Home Inspection 101 Inside The Inspectors Head : Preventing Residential Drainage Problems
Featured Blog Post Written By Aaron Borsch from Core Inspect
Last time I talked about siding and cladding. This blog lets talk about drainage.
Water is a powerful thing, and because the very nature of its state means it can work its way into anything eventually. Hence why we focus so much on how a house is able to endure the elements.
When I speak of drainage, I mean the ability for a house to drain away water that comes from rain, snow, and any other moisture generated from weather.
If water isn’t drained properly, it can cause havoc on the house, and the earth it sits on several ways. It can cause structural damage by rot, work its way into the foundation, and cause the soil the house sits on to move and shift.
There are several components that go into ensure proper drainage is done. Here is a breakdown on how it works.
While I did speak an entire blog on roof and its materials, this is more on what the roof does. Since rain always falls from above (thank you science class!), the first thing the rain will hit is the roof on a house.
The slope of a roof is typically angled in such a way that the rain will ‘shed’ off the surface, rather than sitting there. Even flat roofs have some sort of angle on them.
Now the roof can either angle to the exterior, or the interior to downspout and gutter systems.
The Gutter & Downspout System
The next part rain water generally hits is the gutters. There are several names for gutters as well, such as eavestroughs. The gutters are a way to control the drainage after it sheds off the roof. Without gutters, the rain would fall all around the house.
While this may sound innocent, over time the water would may work its way into the house under the ground, or cause the earth to change, because of the constant moisture.
Depending on how the roof is configured, depends on what you may need. There may be times where, because of roof valleys, entire roof surface of water may be focused on one small gutter, which may not be sufficient to take all the drainage. Therefore it is important to ensure that the right sized gutters are installed.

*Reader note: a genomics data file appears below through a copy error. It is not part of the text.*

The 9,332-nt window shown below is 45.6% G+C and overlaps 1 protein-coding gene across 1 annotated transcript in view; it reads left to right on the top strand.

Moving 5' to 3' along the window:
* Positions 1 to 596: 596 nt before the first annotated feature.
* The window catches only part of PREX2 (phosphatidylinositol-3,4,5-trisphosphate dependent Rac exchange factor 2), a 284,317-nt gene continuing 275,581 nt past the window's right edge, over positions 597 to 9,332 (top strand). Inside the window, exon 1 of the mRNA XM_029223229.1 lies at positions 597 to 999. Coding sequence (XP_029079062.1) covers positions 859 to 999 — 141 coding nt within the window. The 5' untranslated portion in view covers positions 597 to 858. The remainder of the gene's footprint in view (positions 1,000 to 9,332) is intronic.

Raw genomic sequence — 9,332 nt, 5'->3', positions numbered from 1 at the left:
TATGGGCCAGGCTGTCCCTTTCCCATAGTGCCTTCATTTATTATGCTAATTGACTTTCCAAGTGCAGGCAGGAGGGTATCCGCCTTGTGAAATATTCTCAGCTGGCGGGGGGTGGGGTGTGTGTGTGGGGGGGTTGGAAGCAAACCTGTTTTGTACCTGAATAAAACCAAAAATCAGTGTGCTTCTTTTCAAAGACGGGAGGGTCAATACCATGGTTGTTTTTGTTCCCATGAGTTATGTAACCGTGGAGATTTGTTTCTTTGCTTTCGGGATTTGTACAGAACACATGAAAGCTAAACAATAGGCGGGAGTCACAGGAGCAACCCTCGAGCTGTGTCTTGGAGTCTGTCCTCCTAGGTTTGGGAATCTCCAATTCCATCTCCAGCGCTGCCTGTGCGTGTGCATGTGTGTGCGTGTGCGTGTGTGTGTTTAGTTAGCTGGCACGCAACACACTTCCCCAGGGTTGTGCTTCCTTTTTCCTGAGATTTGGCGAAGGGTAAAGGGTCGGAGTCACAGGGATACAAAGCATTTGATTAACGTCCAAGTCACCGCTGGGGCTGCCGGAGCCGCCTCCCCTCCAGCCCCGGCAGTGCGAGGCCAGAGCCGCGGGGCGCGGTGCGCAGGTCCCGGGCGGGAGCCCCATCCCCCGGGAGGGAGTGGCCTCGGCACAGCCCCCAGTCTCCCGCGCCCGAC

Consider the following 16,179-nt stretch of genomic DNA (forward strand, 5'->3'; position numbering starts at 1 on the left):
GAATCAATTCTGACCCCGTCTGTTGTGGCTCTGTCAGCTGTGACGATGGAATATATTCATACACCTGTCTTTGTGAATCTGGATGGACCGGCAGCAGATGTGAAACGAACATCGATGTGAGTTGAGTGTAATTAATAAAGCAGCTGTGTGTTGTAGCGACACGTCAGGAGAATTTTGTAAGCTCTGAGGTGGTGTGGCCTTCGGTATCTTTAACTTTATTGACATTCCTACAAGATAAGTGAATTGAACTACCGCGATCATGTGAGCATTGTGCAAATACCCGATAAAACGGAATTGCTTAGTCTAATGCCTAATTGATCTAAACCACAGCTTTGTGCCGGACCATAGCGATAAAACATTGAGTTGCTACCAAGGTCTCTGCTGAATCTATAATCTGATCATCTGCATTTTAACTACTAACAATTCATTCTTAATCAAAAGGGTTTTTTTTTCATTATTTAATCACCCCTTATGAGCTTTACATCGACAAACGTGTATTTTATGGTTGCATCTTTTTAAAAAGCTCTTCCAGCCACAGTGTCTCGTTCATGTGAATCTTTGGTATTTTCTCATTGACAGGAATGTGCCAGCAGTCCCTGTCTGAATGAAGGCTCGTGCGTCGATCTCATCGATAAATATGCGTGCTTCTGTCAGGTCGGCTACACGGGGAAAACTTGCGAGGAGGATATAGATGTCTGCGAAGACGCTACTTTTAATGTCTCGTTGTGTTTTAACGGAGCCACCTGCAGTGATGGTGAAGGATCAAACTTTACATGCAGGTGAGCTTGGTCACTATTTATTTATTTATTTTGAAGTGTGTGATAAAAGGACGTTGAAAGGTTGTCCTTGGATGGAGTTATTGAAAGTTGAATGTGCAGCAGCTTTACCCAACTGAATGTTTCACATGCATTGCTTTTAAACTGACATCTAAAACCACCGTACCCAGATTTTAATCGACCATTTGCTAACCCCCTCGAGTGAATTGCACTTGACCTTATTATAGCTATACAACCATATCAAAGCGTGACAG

Another time, I can go into different types of gutters, but for now, onto the next part
Also may be called weeping tile, drainage tile is a big drain line that is buried underground around the rim of the house, near the base of the foundation.
Its function, is to carry away water before its able to penetration the concrete foundation wall, or become too permeated in the soil surrounding the house.
It is an important feature of a property to ensure that water doesn’t work its way through the concrete foundation. They can be prone to blockages, especially with older houses. This becomes very obvious if the house has a basement, because the water will penetrate into the interior. The only way to discover if there is a blockage is either from the damage it has caused, or by having the drainage tile scoped.
It is also very expensive to replace or install if you need to, with potentially costing over $50,000.
Typically, drainage tile is made of large PVC pipes, but older properties may have clay or concrete drainage tile. Very old properties may not have drainage tile at all!
All the drainage tile will typically drain into a sump.
Most properties now are built with a sump somewhere. Now…what is a sump?
Well a sump is basically a big pit, where all the drainage from the rain water goes. Its sort of a focal point to control the drainage so it doesn’t end up causing a flood somewhere else on the property, or overloading the storm drains somewhere else.
It also acts as a way to hopefully stop debris and such from blocking the storm drain lines, by having it drain into the sump instead.
Sumps are easily identified on a property, they look like big concrete pits, and general have a big concrete circle covering it. However there are other ways they can be identified, like steel grates, or plastic covers as well.
Some sumps may have pumps on them as well, depending if the drainage, after entering the sump, needs to be moved uphill to where the storm drain is.
Which brings up the last step
Cities generally have two kinds of drains. One is the sewer drain, where all the waste flows and goes to treatment plants. The other is storm drains, where all the rain water goes.
This is where the sump drains too. If you look around the block, you should also be able to find city storm drains, which also feed into the same system.
When you understand the path of drainage, you can see why it is important. When the drainage system is blocked, it can cause a lot of damage.
Next blog I will speak on decks and balconies.
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